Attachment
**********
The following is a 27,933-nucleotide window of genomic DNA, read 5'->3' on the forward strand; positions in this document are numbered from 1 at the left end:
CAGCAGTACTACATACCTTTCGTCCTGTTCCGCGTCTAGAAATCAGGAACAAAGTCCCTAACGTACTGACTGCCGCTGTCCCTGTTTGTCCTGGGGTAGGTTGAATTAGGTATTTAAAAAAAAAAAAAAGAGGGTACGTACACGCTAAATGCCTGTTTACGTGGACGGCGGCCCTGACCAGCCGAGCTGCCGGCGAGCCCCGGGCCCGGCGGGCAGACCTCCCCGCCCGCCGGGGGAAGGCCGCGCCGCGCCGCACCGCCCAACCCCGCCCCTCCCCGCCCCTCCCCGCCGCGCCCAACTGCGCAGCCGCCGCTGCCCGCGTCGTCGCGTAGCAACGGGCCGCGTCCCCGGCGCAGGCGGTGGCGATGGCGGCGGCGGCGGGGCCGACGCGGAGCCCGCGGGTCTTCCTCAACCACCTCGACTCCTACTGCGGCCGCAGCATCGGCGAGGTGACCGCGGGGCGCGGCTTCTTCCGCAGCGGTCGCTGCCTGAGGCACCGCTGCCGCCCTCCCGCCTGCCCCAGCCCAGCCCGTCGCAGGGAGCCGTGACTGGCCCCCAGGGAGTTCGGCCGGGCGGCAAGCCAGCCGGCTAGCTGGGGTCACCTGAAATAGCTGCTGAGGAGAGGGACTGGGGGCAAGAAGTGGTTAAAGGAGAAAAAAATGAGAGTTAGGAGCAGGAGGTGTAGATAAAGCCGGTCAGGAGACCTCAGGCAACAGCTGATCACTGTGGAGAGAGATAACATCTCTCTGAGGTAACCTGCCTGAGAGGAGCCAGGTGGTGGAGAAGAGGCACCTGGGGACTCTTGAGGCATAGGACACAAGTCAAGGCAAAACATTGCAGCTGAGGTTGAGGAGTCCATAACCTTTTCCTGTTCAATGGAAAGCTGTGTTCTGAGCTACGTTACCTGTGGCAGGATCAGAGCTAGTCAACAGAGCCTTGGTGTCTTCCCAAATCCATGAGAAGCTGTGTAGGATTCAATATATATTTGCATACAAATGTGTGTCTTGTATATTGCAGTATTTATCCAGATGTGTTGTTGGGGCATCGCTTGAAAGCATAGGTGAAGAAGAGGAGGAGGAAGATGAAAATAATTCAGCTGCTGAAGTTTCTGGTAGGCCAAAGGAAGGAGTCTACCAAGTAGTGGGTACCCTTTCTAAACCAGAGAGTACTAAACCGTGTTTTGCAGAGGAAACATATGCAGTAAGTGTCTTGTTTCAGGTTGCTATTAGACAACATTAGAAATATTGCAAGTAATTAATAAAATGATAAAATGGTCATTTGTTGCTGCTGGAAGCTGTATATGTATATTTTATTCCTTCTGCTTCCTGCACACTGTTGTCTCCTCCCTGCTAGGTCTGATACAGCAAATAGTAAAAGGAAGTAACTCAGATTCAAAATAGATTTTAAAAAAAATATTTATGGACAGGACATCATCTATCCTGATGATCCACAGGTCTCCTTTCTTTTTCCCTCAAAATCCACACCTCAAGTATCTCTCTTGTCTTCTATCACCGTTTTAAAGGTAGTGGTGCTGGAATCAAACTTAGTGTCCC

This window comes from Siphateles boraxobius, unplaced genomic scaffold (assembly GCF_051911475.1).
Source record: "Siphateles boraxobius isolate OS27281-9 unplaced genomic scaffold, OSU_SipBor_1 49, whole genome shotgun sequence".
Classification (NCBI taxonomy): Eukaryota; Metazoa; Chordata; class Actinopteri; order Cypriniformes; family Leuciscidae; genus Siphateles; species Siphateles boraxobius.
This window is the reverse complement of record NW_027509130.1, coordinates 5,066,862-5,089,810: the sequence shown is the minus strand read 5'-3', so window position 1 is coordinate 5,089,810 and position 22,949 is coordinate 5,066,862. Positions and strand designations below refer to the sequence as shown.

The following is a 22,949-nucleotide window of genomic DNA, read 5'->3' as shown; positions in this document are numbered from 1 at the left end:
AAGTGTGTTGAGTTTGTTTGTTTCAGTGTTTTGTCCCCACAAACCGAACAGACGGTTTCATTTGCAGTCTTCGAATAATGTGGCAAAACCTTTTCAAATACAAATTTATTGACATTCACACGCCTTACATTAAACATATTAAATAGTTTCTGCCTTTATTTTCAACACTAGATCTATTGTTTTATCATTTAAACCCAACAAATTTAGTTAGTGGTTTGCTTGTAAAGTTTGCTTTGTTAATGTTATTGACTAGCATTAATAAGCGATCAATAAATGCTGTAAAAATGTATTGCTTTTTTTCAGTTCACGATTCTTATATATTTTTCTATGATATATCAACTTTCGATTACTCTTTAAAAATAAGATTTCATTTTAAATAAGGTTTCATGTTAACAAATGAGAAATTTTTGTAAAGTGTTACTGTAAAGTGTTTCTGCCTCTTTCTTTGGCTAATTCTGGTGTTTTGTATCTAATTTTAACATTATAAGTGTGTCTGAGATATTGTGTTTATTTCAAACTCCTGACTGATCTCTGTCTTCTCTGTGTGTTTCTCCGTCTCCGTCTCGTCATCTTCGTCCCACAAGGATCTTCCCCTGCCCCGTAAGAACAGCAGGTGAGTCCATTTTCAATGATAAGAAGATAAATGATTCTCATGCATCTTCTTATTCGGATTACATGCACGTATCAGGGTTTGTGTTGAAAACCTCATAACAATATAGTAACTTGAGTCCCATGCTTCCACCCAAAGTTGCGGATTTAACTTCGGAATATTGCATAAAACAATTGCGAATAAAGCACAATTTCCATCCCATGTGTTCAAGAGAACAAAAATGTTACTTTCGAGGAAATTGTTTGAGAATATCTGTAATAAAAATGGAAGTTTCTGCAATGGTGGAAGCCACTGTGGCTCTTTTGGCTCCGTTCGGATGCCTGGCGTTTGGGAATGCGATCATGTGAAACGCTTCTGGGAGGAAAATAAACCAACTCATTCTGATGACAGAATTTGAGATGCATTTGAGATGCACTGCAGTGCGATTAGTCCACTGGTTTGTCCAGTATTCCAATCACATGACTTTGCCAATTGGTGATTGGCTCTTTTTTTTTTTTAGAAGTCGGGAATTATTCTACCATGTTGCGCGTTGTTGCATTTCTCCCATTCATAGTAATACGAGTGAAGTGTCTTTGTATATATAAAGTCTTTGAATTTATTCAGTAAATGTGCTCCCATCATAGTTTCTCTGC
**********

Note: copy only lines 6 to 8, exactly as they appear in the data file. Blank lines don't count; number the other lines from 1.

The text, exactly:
This window is the reverse complement of record NW_027509130.1, coordinates 5,066,862-5,089,810: the sequence shown is the minus strand read 5'-3', so window position 1 is coordinate 5,089,810 and position 22,949 is coordinate 5,066,862. Positions and strand designations below refer to the sequence as shown.

The following is a 22,949-nucleotide window of genomic DNA, read 5'->3' as shown; positions in this document are numbered from 1 at the left end:
AAGTGTGTTGAGTTTGTTTGTTTCAGTGTTTTGTCCCCACAAACCGAACAGACGGTTTCATTTGCAGTCTTCGAATAATGTGGCAAAACCTTTTCAAATACAAATTTATTGACATTCACACGCCTTACATTAAACATATTAAATAGTTTCTGCCTTTATTTTCAACACTAGATCTATTGTTTTATCATTTAAACCCAACAAATTTAGTTAGTGGTTTGCTTGTAAAGTTTGCTTTGTTAATGTTATTGACTAGCATTAATAAGCGATCAATAAATGCTGTAAAAATGTATTGCTTTTTTTCAGTTCACGATTCTTATATATTTTTCTATGATATATCAACTTTCGATTACTCTTTAAAAATAAGATTTCATTTTAAATAAGGTTTCATGTTAACAAATGAGAAATTTTTGTAAAGTGTTACTGTAAAGTGTTTCTGCCTCTTTCTTTGGCTAATTCTGGTGTTTTGTATCTAATTTTAACATTATAAGTGTGTCTGAGATATTGTGTTTATTTCAAACTCCTGACTGATCTCTGTCTTCTCTGTGTGTTTCTCCGTCTCCGTCTCGTCATCTTCGTCCCACAAGGATCTTCCCCTGCCCCGTAAGAACAGCAGGTGAGTCCATTTTCAATGATAAGAAGATAAATGATTCTCATGCATCTTCTTATTCGGATTACATGCACGTATCAGGGTTTGTGTTGAAAACCTCATAACAATATAGTAACTTGAGTCCCATGCTTCCACCCAAAGTTGCGGATTTAACTTCGGAATATTGCATAAAACAATTGCGAATAAAGCACAATTTCCATCCCATGTGTTCAAGAGAACAAAAATGTTACTTTCGAGGAAATTGTTTGAGAATATCTGTAATAAAAATGGAAGTTTCTGCAATGGTGGAAGCCACTGTGGCTCTTTTGGCTCCGTTCGGATGCCTGGCGTTTGGGAATGCGATCATGTGAAACGCTTCTGGGAGGAAAATAAACCAACTCATTCTGATGACAGAATTTGAGATGCATTTGAGATGCACTGCAGTGCGATTAGTCCACTGGTTTGTCCAGTATTCCAATCACATGACTTTGCCAATTGGTGATTGGCTCTTTTTTTTTTTTAGAAGTCGGGAATTATTCTACCATGTTGCGCGTTGTTGCATTTCTCCCATTCATAGTAATACGAGTGAAGTGTCTTTGTATATATAAAGTCTTTGAATTTATTCAGTAAATGTGCTCCCATCATAGTTTCTCTGC